Reference Library – USA – Hawaii
Thomas C. Talbott, a career Marine Corps noncommissioned officer who was an eyewitness to the Japanese attack on Pearl Harbor, died Sunday of cancer at his Lochearn home. He was 96.
“Tom was a real gentleman and patriot and it is just so sad that he is no longer with us,” said Paul B. Cora, executive director and curator of Historic Ships in Baltimore. “We knew this day was coming, but it doesn’t make it any easier.”
Born and raised in Nash County, N.C., Thomas Claude Talbott was the son of Joseph Talbott and Sue Talbott, who were farmers, and attended county public schools.
“He left high school in the 10th grade and joined the Marine Corps,” said his wife of 68 years, the former Catherine Nichols, a retired Martin-Marietta executive secretary. Early on the morning of Dec. 7, 1941, Mr. Talbott,who was on guard duty at Pearl Harbor’s drydock, took a quick glance at the new Bulova wrist watch he had purchased two days earlier.
“Counting the minutes until his relief arrived, he watched in disbelief as torpedoes fell from the sky in the direction of Battleship Row before the harbor erupted into a fireball,” wrote Paul Joseph Travers in his 1991 book, “Eyewitness to Infamy: An Oral History of Pearl Harbor, Dec. 7, 1941.”
It was 7:48 a.m. Hawaiian time when the attack commenced.
“Instead of spending the rest of the day at the beach swimming with his friends, he spent hours trying to rescue tarred and charred sailors who had jumped ship into the burning oil-soaked water,” Mr. Travers wrote.
“You could hardly breathe. That smell and stench stayed in my body and my mind,” Mr. Talbott told the Parkton author, whose father, Herman J. Travers, was a Pearl Harbor survivor. “I still smell it once in a while today. I still have dreams about that day.”
Mr. Talbott and his group of Marines had been scheduled to return to the states in January.
“Then the world came to an end, the way I felt. For the next 72 hours, chaos reigned,” he told The Baltimore Sun in a 2008 interview. By the time the surprise Japanese attack ended, 2,403 Americans were dead, 1,178 were wounded, 19 ships were either sunk or badly damaged, and the U.S. Pacific Fleet was seriously battered. Mr. Talbott, who later served in Korea and as a recruiter, remained in the Marine Corps for 20 years, until being discharged with the rank of master sergeant in 1959. He then was a member of the Marine Corps Reserve for another decade.
After leaving the Marine Corps, Mr. Talbott worked in the security department of the Federal Reserve Bank of Baltimore for 16 years until retiring in the 1970s.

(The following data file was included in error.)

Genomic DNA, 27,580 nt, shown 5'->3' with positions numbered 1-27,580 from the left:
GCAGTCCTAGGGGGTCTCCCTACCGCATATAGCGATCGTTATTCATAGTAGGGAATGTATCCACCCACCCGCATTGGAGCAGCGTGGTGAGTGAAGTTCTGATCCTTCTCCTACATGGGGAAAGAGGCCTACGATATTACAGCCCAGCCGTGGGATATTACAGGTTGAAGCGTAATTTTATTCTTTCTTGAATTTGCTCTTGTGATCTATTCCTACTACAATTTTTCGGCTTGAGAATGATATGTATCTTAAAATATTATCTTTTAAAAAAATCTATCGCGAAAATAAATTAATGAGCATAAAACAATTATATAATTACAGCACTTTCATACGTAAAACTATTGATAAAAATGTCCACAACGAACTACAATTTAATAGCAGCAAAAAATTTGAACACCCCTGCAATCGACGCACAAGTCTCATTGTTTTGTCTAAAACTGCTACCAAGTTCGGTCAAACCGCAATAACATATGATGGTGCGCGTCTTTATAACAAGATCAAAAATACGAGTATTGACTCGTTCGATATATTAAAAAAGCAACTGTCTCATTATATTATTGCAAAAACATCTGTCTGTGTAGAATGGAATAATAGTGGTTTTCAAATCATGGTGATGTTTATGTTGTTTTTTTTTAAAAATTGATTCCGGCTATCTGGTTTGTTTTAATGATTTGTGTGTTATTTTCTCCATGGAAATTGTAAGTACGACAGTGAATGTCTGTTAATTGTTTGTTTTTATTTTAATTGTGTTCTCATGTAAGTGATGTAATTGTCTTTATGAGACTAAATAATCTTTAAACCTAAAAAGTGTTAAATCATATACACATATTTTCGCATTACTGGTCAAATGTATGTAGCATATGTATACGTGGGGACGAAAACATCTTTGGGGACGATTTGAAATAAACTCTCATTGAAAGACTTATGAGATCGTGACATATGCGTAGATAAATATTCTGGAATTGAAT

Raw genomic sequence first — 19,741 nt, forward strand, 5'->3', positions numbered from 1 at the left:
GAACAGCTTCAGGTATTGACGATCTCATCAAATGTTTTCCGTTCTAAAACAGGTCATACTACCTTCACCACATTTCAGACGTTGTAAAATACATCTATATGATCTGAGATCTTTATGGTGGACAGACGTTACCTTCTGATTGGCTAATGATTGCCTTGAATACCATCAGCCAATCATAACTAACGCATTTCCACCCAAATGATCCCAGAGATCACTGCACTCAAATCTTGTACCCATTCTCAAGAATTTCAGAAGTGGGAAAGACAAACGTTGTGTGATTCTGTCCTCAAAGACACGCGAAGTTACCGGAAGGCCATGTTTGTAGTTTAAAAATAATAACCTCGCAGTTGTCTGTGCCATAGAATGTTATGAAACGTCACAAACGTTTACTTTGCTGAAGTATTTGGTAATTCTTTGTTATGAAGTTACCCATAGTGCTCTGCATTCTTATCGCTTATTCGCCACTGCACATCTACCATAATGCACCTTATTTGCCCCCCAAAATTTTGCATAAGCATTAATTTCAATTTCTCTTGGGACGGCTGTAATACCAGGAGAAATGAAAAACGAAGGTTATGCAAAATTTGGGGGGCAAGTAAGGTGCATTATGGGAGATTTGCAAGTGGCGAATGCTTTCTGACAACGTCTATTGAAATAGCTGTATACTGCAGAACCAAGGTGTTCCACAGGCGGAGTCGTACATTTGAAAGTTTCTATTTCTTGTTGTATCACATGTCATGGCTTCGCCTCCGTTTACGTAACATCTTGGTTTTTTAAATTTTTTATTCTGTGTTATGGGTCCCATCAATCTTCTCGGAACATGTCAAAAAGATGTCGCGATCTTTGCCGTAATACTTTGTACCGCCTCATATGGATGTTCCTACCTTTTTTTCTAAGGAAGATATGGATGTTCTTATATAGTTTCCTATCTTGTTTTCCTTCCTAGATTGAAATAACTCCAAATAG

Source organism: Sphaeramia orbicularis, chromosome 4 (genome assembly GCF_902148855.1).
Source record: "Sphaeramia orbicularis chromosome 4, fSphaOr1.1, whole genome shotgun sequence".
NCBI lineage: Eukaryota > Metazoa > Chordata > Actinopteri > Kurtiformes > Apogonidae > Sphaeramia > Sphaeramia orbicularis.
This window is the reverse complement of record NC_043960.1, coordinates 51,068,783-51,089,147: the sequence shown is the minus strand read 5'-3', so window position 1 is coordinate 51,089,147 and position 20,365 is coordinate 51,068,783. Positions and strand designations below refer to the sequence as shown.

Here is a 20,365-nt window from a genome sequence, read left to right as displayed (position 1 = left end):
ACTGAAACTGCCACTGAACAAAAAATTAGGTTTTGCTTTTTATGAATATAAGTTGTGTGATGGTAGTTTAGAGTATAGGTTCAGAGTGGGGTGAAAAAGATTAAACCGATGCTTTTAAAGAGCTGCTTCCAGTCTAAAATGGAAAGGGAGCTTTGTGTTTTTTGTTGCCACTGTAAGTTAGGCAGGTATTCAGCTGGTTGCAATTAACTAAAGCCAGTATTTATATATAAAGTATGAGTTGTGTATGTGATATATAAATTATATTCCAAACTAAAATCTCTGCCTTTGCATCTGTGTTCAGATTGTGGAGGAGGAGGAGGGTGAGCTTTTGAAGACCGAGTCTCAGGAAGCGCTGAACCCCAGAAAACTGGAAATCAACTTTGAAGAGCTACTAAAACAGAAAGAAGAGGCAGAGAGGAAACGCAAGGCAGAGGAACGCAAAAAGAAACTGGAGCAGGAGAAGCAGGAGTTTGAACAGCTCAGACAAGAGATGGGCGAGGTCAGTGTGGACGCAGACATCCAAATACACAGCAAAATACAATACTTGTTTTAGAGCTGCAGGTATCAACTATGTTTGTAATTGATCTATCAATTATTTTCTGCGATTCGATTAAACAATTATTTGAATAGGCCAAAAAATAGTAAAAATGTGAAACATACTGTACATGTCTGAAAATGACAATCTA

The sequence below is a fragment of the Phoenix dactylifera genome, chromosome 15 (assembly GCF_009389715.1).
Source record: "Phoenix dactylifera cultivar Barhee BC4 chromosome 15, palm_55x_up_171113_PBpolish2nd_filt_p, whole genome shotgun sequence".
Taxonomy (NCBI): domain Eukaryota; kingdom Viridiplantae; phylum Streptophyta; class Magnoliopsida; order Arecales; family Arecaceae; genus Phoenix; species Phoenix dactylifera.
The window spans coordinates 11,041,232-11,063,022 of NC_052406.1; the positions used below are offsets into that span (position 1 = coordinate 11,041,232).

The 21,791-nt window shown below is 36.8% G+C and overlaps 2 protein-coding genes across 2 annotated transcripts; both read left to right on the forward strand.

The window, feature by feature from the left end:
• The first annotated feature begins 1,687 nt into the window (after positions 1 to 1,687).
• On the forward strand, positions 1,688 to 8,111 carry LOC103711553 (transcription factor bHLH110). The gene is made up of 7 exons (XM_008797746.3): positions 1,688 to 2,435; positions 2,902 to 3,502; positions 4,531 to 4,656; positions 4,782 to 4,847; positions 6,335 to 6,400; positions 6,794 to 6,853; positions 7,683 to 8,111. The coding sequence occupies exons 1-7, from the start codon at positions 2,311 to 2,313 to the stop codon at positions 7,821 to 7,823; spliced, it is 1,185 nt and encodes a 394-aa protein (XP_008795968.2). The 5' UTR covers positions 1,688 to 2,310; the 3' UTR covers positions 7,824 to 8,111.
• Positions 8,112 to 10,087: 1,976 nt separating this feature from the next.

“We met when he was on the Marine Corps recruiting staff at a recruiting stand on the boardwalk in Ocean City in July 1946. I was on vacation,” his wife recalled. “We married in 1949 and bought our home in Lochearn in 1951, where we’ve been ever since.”
Mr. Talbott never forgot what he saw and experienced at Pearl Harbor, but only occasionally talked about it, his wife said.
“He did talk to school kids about it a couple of times,” she said. Florence C. Strawser is vice president of the Maryland Chapter of the Sons and Daughters of Pearl Harbor Survivors.
“Anyone who came back from the war, like my dad, it took them years to talk about it because of all the terrible things that are going around in your head,” Ms. Strawser said.
“Tom was a quiet but a very deep and caring man. He spoke several times … and shared his experiences,” she said. “He always said that he was just glad to be alive.”
Mr. Talbott did become a regular participant in the wreath-laying ceremony held on the anniversary of the attack aboard the Coast Guard cutter Taney, the last vessel afloat that was present that day. The Taney is now moored at Pier 5 in the Inner Harbor.
“We are a dying breed,” Mr. Talbott told The Sun in the 2008 article.
“I was a friend for many years of Tom’s, and he goes back to the mid-1990s as a participant in the ceremony aboard the Taney,” Mr. Cora said.
“He had throat cancer and his voice had become a whisper, and he was less and less able to get in front of a microphone,” Mr. Cora said. “But when I called him about coming for the 75th, he said, ‘No matter what, I’ll be there.'”
Mr. Talbott was aboard the Taney this past December as the memorial wreath was placed in the Inner Harbor.
“Tom was the last of the Pearl Harbor survivors who regularly attended the event,” Mr. Cora said. The number of living Pearl Harbor survivors is not known, the Pentagon and Navy reported in 2016, but Lou Large, former president of the Sons and Daughters of Pearl Harbor Survivors, told The Boston Globe in 2016, that she had learned only 400 were still alive.
“Stay alert and never take anything for granted,” Mr. Talbott told The Sun in 2012, as he prepared his remarks for the ceremony that year. “I’ve remembered that every day of my life since. You never know what the next step will bring.”
“Tom used to say, ‘Keep America Alert’ and ‘Lest we forget,'” Mr. Travers said. “He was probably one of the most vocal of the Pearl Harbor survivors because he wanted to get that message out to young people.”
“We’re vulnerable at all times because there are people who don’t like us because they don’t have liberty like we do,” Mr. Talbott told The Sun in 2008. “We have freedom. Freedom is one of the most precious things.”
“He never said a word to me about Pearl Harbor,” said Tom James, a former Evening Sun financial reporter and a retired lawyer, who was a longtime friend.
“He was a tough old guy right up until the end. He was still cutting his grass well into his 90s and driving,” he said. “He was still sharp as a tack and he was a wonderful, giving and loving man.”
Mr. Talbott enjoyed gardening, feeding birds and reading. Mr. Travers said that every morning when Mr. Talbott awakened, he looked heavenward and whispered a small prayer.
“He’d say, ‘Thank you God. I’m reporting for duty,'” Mr. Travers said. And at his death, he was wearing the Bulova watch he had worn Dec. 7, 1941.